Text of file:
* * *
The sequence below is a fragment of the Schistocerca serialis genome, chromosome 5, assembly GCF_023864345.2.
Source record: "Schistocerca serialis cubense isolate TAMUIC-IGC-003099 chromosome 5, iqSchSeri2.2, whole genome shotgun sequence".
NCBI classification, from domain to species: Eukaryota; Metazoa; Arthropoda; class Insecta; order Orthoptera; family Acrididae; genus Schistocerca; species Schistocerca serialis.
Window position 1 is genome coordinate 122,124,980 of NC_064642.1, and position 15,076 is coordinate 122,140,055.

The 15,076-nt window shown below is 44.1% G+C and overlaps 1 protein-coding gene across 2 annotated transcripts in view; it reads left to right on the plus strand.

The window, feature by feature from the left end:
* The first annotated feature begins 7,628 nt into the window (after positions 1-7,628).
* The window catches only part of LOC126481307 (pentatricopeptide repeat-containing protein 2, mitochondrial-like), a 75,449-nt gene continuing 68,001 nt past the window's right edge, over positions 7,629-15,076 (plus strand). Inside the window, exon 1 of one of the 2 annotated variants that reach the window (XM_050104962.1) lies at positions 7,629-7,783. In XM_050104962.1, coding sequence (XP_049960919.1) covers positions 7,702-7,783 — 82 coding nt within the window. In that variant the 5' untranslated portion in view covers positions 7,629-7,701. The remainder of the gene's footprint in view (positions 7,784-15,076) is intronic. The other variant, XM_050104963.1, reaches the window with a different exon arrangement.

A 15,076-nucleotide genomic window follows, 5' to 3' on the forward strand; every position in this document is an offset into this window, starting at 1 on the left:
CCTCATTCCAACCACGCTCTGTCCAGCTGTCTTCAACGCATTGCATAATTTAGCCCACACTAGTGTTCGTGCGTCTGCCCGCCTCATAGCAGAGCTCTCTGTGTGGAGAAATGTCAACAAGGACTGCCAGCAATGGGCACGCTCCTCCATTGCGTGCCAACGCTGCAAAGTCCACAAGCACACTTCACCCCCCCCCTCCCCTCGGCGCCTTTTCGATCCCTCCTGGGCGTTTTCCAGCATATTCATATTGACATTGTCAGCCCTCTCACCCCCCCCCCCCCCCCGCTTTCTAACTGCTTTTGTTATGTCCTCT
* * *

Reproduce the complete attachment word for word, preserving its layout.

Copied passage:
The sequence below is a fragment of the Schistocerca serialis genome, chromosome 5, assembly GCF_023864345.2.
Source record: "Schistocerca serialis cubense isolate TAMUIC-IGC-003099 chromosome 5, iqSchSeri2.2, whole genome shotgun sequence".
NCBI classification, from domain to species: Eukaryota; Metazoa; Arthropoda; class Insecta; order Orthoptera; family Acrididae; genus Schistocerca; species Schistocerca serialis.
Window position 1 is genome coordinate 122,124,980 of NC_064642.1, and position 15,076 is coordinate 122,140,055.

The 15,076-nt window shown below is 44.1% G+C and overlaps 1 protein-coding gene across 2 annotated transcripts in view; it reads left to right on the plus strand.

The window, feature by feature from the left end:
* The first annotated feature begins 7,628 nt into the window (after positions 1-7,628).
* The window catches only part of LOC126481307 (pentatricopeptide repeat-containing protein 2, mitochondrial-like), a 75,449-nt gene continuing 68,001 nt past the window's right edge, over positions 7,629-15,076 (plus strand). Inside the window, exon 1 of one of the 2 annotated variants that reach the window (XM_050104962.1) lies at positions 7,629-7,783. In XM_050104962.1, coding sequence (XP_049960919.1) covers positions 7,702-7,783 — 82 coding nt within the window. In that variant the 5' untranslated portion in view covers positions 7,629-7,701. The remainder of the gene's footprint in view (positions 7,784-15,076) is intronic. The other variant, XM_050104963.1, reaches the window with a different exon arrangement.

A 15,076-nucleotide genomic window follows, 5' to 3' on the forward strand; every position in this document is an offset into this window, starting at 1 on the left:
CCTCATTCCAACCACGCTCTGTCCAGCTGTCTTCAACGCATTGCATAATTTAGCCCACACTAGTGTTCGTGCGTCTGCCCGCCTCATAGCAGAGCTCTCTGTGTGGAGAAATGTCAACAAGGACTGCCAGCAATGGGCACGCTCCTCCATTGCGTGCCAACGCTGCAAAGTCCACAAGCACACTTCACCCCCCCCCTCCCCTCGGCGCCTTTTCGATCCCTCCTGGGCGTTTTCCAGCATATTCATATTGACATTGTCAGCCCTCTCACCCCCCCCCCCCCCCCGCTTTCTAACTGCTTTTGTTATGTCCTCT